Jo Ann’s skiing season often starts with the first snowfall on the Santa Fe Ski Basin and ends with the final snows in May. Throughout the season she loves to ski in Taos, and the Kachina Peak runs are her favorite. Over the years she has become part of the Taos family and has assisted the ski patrollers in their final sweep of the day.
When the weather patterns focus on Pajarito, the hidden treasure of Los Alamos, dumping unbelievable quantities of snow, she skins-up before or after her yoga class. Every year, and with a group of friends, she also chases powder in Colorado and Canada.
The region Santa Fe has many incredible cultural treasures, one of which is the Santa Fe Opera, a worldwide renowned institution that offers an extraordinary program throughout the summer.
The house itself is an architectural wonder, with a sail-like roof that protects viewers from the monsoon rains and at the same time provides an open-air experience. Each year, the performances uphold the highest standards of operatic excellence, creativity in costume and set design, offering an unprecedented summer-opera experience. Frequent monsoon thunders in July and August may add drama to the production. Jo Ann and her friends, enjoy the rich program to the fullest, and attend the five extraordinary productions each year.
Tailgating at the Opera is a summer tradition that never grows old! Jo Ann organizes a sumptuous tailgate parties thoughout the season, creating an enriching and fun atmosphere. See you at the Opera, Santa Fe style!
Downward Facing Dog
Jo Ann was raised on a family farm in Colorado, where animals roamed free and were cared for as members of her family. Today she calls Santa Fe her home and shares her ranch with many heritage breed chickens and roosters, Cali the cat princess, and Chopo the caring black labradoodle who enjoys yoga, skiing and hiking just as much.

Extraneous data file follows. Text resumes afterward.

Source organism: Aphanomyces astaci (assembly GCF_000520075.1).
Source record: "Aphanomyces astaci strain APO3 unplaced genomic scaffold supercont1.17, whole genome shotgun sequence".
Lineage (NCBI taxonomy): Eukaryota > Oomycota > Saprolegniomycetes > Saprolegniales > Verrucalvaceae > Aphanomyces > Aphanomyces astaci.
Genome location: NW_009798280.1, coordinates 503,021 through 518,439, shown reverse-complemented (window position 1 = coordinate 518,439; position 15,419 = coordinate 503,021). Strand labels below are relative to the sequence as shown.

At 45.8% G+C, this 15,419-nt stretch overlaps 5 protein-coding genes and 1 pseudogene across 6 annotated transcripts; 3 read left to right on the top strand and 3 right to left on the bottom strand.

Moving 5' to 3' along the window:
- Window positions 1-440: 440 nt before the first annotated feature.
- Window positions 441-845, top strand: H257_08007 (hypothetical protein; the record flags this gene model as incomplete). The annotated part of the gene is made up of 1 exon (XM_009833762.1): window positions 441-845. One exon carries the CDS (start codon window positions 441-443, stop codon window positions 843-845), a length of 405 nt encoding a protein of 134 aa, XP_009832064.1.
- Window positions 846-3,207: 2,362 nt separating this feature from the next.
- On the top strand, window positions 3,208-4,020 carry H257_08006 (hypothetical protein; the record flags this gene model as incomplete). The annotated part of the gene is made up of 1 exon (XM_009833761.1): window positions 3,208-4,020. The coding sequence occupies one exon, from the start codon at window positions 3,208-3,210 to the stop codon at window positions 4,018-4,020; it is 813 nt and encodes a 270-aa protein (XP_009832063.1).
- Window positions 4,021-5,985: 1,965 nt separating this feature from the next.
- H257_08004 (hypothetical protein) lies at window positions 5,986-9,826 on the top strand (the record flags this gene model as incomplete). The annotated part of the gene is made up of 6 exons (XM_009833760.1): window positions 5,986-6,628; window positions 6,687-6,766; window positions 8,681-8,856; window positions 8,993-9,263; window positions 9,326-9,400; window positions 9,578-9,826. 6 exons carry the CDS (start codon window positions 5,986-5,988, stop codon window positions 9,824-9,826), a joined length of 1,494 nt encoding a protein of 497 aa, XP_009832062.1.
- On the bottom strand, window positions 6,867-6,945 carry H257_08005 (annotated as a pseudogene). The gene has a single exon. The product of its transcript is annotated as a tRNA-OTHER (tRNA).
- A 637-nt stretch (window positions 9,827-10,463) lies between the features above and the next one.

The adobe ranch house, located off the Santa Fe River biking trail, houses her spacious yoga studio. Take a yoga class in Santa Fe and you will have a rejuvenating experience. You will be surrounded by the traditional adobe structure with high ceilings, vigas and natural light entering through windows and skylights.
So what is the link between animals and yoga, and why are so many poses named after animals?
Consider the cat, an expert in relaxation. On awakening from sleep, they instinctively stretch and arch their spine in both directions before softening and moving onward. Doesn’t it make sense, then, that we use the Cat Pose (Marjaiasana) as an “awakening” pose at the beginning of practice that gradually loosens our body.
And the Downward Facing Dog (Śvānāsana) pose is powerful, requires a lot of strength, awakens the upper-body offering a wonderful stretch for the chest and abdomen, and strengthens lots of smaller stabilizing muscles, also in the foot
In India, the animal is not respected as many other animals, and many people may go to great lengths to avoid the slightest contact. However, a powerful reference to a dog can be found near the end of the Mahabharata, India’s monumental national epic.
The god Indra invites the hero-king Yudhishthira (pronounced you-dish-TEER-ah) into heaven if only he’ll “cast off” his loyal canine companion. The righteous king refuses, saying, “I do not wish for prosperity if I have to abandon a creature who is devoted to me.” As it turns out, the dog is none other than Dharma, the god of virtue. Upon hearing these words, he assumes his true form and says to Yudhishthira, “There is no one in heaven equal to you.”